WE ARE A MAGAZINE ABOUT LAW AND JUSTICE | AND THE DIFFERENCE BETWEEN THE TWO
February 21 2024
WE ARE A MAGAZINE ABOUT LAW AND JUSTICE | AND THE DIFFERENCE BETWEEN THE TWO
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Ethnic health data gaps cause concern for minority cancer patients

Ethnic health data gaps cause concern for minority cancer patients

Pic: Patrick Maguire
Red Cell: Patrick Maguire from Proof magazine, issue 4

A worrying ethnicity data gap in the Welsh health system has been noted to cause trouble for cancer patients of minority backgrounds. Most cancer statistics do not include minority ethnic groups, like the black and Asian communities.

This has created a reliance on assumptions about how patients will respond to treatments, despite clear evidence that certain cancers impact different racial groups differently.

The Welsh Government has been working to improve data collection and health research diversity. Research from Tenovus, a cancer charity, demonstrates that few patient records contain data on ethnicity. Judi Rhys, a member of Tenovus, noted that patient ethnicity data is not gathered routinely, despite a mandate to do so. Rhys stated that ‘we know that health boards are not collecting that data routinely – the figures vary between the health boards from 15% to 55%.’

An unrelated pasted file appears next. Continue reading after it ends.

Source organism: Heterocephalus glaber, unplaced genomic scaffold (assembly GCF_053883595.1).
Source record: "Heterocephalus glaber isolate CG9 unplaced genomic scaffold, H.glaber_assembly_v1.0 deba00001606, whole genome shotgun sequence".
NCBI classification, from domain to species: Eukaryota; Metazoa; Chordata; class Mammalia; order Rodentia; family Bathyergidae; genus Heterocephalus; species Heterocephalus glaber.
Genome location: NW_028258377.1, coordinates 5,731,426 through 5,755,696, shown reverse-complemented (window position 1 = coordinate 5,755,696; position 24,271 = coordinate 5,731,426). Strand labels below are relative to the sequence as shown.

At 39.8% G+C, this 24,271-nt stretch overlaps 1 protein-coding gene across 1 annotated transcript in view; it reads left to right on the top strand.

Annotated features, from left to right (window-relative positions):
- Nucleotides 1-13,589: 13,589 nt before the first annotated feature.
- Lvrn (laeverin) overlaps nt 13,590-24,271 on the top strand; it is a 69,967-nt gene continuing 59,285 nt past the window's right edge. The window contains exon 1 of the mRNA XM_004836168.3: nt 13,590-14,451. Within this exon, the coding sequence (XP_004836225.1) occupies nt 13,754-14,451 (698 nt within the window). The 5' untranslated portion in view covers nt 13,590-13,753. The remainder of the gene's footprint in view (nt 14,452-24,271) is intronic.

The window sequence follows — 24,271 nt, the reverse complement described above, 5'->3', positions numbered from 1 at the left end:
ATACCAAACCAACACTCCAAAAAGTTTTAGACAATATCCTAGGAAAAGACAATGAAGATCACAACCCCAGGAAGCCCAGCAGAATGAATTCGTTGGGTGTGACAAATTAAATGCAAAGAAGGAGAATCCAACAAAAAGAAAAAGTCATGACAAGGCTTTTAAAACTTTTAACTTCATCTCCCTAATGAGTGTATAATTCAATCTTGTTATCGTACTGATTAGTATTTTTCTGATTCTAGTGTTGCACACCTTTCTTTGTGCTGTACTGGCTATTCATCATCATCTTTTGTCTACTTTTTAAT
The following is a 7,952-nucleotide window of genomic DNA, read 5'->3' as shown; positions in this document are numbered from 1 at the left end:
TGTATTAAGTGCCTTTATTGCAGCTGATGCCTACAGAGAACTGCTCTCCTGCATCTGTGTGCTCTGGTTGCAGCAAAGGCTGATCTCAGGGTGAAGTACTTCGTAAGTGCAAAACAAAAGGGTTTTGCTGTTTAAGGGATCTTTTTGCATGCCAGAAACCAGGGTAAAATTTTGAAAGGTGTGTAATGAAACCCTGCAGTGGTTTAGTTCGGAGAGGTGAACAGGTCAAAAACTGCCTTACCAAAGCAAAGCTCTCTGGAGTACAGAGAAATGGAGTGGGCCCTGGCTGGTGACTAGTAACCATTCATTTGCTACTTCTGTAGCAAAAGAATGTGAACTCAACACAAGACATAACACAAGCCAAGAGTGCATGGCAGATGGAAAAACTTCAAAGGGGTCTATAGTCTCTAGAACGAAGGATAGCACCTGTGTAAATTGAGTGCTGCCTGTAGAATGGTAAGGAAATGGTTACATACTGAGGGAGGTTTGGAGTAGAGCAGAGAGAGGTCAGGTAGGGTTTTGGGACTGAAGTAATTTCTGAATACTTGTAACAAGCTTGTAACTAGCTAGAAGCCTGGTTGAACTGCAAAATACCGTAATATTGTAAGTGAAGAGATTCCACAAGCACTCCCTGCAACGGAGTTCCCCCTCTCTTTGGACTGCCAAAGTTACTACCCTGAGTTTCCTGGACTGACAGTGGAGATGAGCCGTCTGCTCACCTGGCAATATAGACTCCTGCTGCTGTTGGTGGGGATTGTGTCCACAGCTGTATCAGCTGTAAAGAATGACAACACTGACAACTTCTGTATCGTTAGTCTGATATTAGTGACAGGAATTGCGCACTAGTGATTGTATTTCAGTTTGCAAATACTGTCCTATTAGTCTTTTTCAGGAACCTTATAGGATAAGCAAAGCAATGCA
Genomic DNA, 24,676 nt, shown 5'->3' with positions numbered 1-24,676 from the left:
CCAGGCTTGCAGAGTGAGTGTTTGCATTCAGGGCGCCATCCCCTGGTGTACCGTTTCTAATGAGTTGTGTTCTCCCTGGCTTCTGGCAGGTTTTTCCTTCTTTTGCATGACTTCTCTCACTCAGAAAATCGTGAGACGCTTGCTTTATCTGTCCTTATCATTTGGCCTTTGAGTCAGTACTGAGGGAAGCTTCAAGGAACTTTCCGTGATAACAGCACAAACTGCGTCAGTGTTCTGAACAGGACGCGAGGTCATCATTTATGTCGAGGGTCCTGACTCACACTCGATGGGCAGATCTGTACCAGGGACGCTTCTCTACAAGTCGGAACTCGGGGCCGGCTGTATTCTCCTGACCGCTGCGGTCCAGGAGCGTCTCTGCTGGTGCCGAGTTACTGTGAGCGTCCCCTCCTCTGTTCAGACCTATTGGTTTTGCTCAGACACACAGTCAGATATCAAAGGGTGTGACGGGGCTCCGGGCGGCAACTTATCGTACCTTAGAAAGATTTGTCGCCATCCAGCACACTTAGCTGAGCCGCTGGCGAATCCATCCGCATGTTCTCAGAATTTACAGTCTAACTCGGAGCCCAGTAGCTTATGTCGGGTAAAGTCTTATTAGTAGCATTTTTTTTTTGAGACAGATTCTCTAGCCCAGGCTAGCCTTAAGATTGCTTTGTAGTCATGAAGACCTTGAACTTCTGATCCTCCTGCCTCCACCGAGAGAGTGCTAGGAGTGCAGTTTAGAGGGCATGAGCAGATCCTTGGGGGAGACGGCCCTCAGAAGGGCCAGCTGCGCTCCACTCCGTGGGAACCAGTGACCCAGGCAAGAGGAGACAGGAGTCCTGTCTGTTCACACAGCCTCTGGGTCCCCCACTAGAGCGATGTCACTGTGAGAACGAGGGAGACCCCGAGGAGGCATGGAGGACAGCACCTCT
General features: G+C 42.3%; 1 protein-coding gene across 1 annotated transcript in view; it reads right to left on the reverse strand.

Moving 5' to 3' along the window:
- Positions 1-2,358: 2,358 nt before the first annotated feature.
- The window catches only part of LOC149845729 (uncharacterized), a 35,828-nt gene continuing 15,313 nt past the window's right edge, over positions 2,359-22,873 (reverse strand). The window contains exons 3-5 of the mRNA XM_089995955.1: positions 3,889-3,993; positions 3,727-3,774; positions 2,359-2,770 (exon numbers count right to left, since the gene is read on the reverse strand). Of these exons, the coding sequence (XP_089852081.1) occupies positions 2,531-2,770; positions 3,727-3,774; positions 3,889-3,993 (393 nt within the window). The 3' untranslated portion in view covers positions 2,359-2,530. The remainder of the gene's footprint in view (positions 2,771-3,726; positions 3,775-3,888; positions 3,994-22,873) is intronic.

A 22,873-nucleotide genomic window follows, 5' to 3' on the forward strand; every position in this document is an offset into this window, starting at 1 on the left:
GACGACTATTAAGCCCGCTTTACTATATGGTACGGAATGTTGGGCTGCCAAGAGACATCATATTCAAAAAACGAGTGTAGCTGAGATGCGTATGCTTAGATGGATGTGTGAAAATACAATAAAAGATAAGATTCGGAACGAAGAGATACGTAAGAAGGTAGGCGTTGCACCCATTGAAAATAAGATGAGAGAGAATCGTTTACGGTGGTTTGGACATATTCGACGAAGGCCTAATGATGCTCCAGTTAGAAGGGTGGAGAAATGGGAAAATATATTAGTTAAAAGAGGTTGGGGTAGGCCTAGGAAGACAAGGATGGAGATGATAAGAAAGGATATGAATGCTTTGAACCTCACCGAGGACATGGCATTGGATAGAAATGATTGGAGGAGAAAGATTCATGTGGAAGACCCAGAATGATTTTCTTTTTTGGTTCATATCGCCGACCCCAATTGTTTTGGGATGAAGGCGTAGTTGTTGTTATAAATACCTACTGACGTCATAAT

This data gap was highlighted by the story of cancer patient Spike Elliot. Elliot was a 49-year-old father of two when he went to seek out medical assistance for a shoulder ache. After five days of tests and screenings, he was diagnosed with stage four lung cancer.

The first plan was to operate and remove the tumor, but Dr. Jason Lester recognised that Elliot may have a rare genetic mutation called ALK. This meant that medication would be more helpful than surgery for treating Elliot’s cancer. Eventually, the ALK gene mutation was identified, and Elliot was placed on a drug named Alectinib. After several months his brain tumor had halved, and cancer had cleared from his other organs.

ALK is rare in lung cancer with a low incidence rate among white people and a higher frequency among Asian people. In black patients, there is very little data published on it.

A contributing factor to this disparity is the IT system used for cancer informatics, which does not include the option to detail a patient’s ethnicity. Although discrimination is often not intentional, it is the result of this racialised system for data gathering. Cardiff University Professor Emmanuel Ogbonna states that ‘because, in their everyday lives, they support a system that is already racialised, the only outcome you can get from that system is a racialised outcome.’

Dr. Lester, a mixed-race man himself, calls for better ethnic data on cancer in response to the experience of Spike Elliot. He notes that most cancer treatment studies involve only white or Asian patients, with black people making up a very small proportion of clinical trials. Lack of data has led to cancer treatment becoming guesswork for minority patients, as doctors must second-guess the type of cancer and suitable treatments.

The Welsh government is currently working to address this data collection issue through its race disparity evidence unit. This will be done by setting clear expectations for the role of ethnicity in health studies. The unit seeks to improve data at the point of collection, creating a readily available supply of data regarding ethnicity to influence and expand the treatments offered.